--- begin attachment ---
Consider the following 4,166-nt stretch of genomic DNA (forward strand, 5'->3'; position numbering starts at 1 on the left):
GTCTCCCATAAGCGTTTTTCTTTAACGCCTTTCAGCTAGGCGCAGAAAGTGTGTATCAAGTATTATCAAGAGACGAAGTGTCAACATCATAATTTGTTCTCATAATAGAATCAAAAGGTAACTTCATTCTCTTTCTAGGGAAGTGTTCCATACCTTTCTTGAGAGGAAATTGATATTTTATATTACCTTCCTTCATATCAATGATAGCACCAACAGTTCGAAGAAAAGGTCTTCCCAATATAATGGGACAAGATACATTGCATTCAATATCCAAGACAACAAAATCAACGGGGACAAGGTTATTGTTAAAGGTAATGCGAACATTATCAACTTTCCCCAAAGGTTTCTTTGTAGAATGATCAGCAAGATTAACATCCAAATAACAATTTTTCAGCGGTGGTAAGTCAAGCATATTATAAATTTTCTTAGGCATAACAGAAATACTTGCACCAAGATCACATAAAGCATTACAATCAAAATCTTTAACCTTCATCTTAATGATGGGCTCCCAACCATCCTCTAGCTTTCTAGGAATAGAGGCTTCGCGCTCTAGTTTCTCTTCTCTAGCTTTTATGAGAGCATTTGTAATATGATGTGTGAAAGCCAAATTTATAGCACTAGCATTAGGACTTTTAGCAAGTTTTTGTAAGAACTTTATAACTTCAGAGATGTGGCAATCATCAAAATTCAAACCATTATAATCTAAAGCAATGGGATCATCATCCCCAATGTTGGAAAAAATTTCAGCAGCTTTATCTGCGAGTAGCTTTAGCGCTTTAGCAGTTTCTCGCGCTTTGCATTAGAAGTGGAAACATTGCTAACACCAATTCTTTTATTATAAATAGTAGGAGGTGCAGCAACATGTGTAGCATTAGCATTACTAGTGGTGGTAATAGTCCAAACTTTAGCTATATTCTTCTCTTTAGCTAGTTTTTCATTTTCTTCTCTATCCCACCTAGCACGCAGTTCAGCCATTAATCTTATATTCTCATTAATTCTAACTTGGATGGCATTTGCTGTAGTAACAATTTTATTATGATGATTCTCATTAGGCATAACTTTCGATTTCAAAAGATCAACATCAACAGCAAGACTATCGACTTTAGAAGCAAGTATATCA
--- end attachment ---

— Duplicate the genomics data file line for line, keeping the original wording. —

Consider the following 4,166-nt stretch of genomic DNA (forward strand, 5'->3'; position numbering starts at 1 on the left):
GTCTCCCATAAGCGTTTTTCTTTAACGCCTTTCAGCTAGGCGCAGAAAGTGTGTATCAAGTATTATCAAGAGACGAAGTGTCAACATCATAATTTGTTCTCATAATAGAATCAAAAGGTAACTTCATTCTCTTTCTAGGGAAGTGTTCCATACCTTTCTTGAGAGGAAATTGATATTTTATATTACCTTCCTTCATATCAATGATAGCACCAACAGTTCGAAGAAAAGGTCTTCCCAATATAATGGGACAAGATACATTGCATTCAATATCCAAGACAACAAAATCAACGGGGACAAGGTTATTGTTAAAGGTAATGCGAACATTATCAACTTTCCCCAAAGGTTTCTTTGTAGAATGATCAGCAAGATTAACATCCAAATAACAATTTTTCAGCGGTGGTAAGTCAAGCATATTATAAATTTTCTTAGGCATAACAGAAATACTTGCACCAAGATCACATAAAGCATTACAATCAAAATCTTTAACCTTCATCTTAATGATGGGCTCCCAACCATCCTCTAGCTTTCTAGGAATAGAGGCTTCGCGCTCTAGTTTCTCTTCTCTAGCTTTTATGAGAGCATTTGTAATATGATGTGTGAAAGCCAAATTTATAGCACTAGCATTAGGACTTTTAGCAAGTTTTTGTAAGAACTTTATAACTTCAGAGATGTGGCAATCATCAAAATTCAAACCATTATAATCTAAAGCAATGGGATCATCATCCCCAATGTTGGAAAAAATTTCAGCAGCTTTATCTGCGAGTAGCTTTAGCGCTTTAGCAGTTTCTCGCGCTTTGCATTAGAAGTGGAAACATTGCTAACACCAATTCTTTTATTATAAATAGTAGGAGGTGCAGCAACATGTGTAGCATTAGCATTACTAGTGGTGGTAATAGTCCAAACTTTAGCTATATTCTTCTCTTTAGCTAGTTTTTCATTTTCTTCTCTATCCCACCTAGCACGCAGTTCAGCCATTAATCTTATATTCTCATTAATTCTAACTTGGATGGCATTTGCTGTAGTAACAATTTTATTATGATGATTCTCATTAGGCATAACTTTCGATTTCAAAAGATCAACATCAACAGCAAGACTATCGACTTTAGAAGCAAGTATATCA